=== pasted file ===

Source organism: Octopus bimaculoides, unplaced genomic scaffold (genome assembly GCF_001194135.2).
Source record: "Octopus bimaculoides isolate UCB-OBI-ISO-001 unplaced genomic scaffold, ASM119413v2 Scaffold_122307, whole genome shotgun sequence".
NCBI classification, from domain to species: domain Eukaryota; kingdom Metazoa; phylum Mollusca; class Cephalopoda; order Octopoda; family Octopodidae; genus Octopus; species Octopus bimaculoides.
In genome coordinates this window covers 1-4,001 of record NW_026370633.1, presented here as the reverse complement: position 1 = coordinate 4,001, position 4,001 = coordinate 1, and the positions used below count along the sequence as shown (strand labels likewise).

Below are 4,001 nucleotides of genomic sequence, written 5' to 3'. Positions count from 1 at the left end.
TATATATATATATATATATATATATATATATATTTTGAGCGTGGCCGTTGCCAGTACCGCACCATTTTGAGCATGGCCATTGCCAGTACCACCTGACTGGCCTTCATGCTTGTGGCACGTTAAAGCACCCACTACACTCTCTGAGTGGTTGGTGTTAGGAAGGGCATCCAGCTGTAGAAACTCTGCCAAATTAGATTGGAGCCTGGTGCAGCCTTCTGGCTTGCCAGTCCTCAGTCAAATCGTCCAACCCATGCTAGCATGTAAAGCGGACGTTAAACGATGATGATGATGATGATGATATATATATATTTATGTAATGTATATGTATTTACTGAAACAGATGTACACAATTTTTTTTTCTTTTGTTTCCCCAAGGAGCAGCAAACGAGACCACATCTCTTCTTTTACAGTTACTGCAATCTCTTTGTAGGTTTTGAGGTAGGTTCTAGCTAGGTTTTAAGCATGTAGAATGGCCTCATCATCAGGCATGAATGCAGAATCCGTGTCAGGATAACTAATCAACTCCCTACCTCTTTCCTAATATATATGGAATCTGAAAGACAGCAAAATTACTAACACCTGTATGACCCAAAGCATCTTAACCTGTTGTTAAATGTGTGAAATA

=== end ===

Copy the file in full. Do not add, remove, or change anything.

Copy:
Source organism: Octopus bimaculoides, unplaced genomic scaffold (genome assembly GCF_001194135.2).
Source record: "Octopus bimaculoides isolate UCB-OBI-ISO-001 unplaced genomic scaffold, ASM119413v2 Scaffold_122307, whole genome shotgun sequence".
NCBI classification, from domain to species: domain Eukaryota; kingdom Metazoa; phylum Mollusca; class Cephalopoda; order Octopoda; family Octopodidae; genus Octopus; species Octopus bimaculoides.
In genome coordinates this window covers 1-4,001 of record NW_026370633.1, presented here as the reverse complement: position 1 = coordinate 4,001, position 4,001 = coordinate 1, and the positions used below count along the sequence as shown (strand labels likewise).

Below are 4,001 nucleotides of genomic sequence, written 5' to 3'. Positions count from 1 at the left end.
TATATATATATATATATATATATATATATATATTTTGAGCGTGGCCGTTGCCAGTACCGCACCATTTTGAGCATGGCCATTGCCAGTACCACCTGACTGGCCTTCATGCTTGTGGCACGTTAAAGCACCCACTACACTCTCTGAGTGGTTGGTGTTAGGAAGGGCATCCAGCTGTAGAAACTCTGCCAAATTAGATTGGAGCCTGGTGCAGCCTTCTGGCTTGCCAGTCCTCAGTCAAATCGTCCAACCCATGCTAGCATGTAAAGCGGACGTTAAACGATGATGATGATGATGATGATATATATATATTTATGTAATGTATATGTATTTACTGAAACAGATGTACACAATTTTTTTTTCTTTTGTTTCCCCAAGGAGCAGCAAACGAGACCACATCTCTTCTTTTACAGTTACTGCAATCTCTTTGTAGGTTTTGAGGTAGGTTCTAGCTAGGTTTTAAGCATGTAGAATGGCCTCATCATCAGGCATGAATGCAGAATCCGTGTCAGGATAACTAATCAACTCCCTACCTCTTTCCTAATATATATGGAATCTGAAAGACAGCAAAATTACTAACACCTGTATGACCCAAAGCATCTTAACCTGTTGTTAAATGTGTGAAATA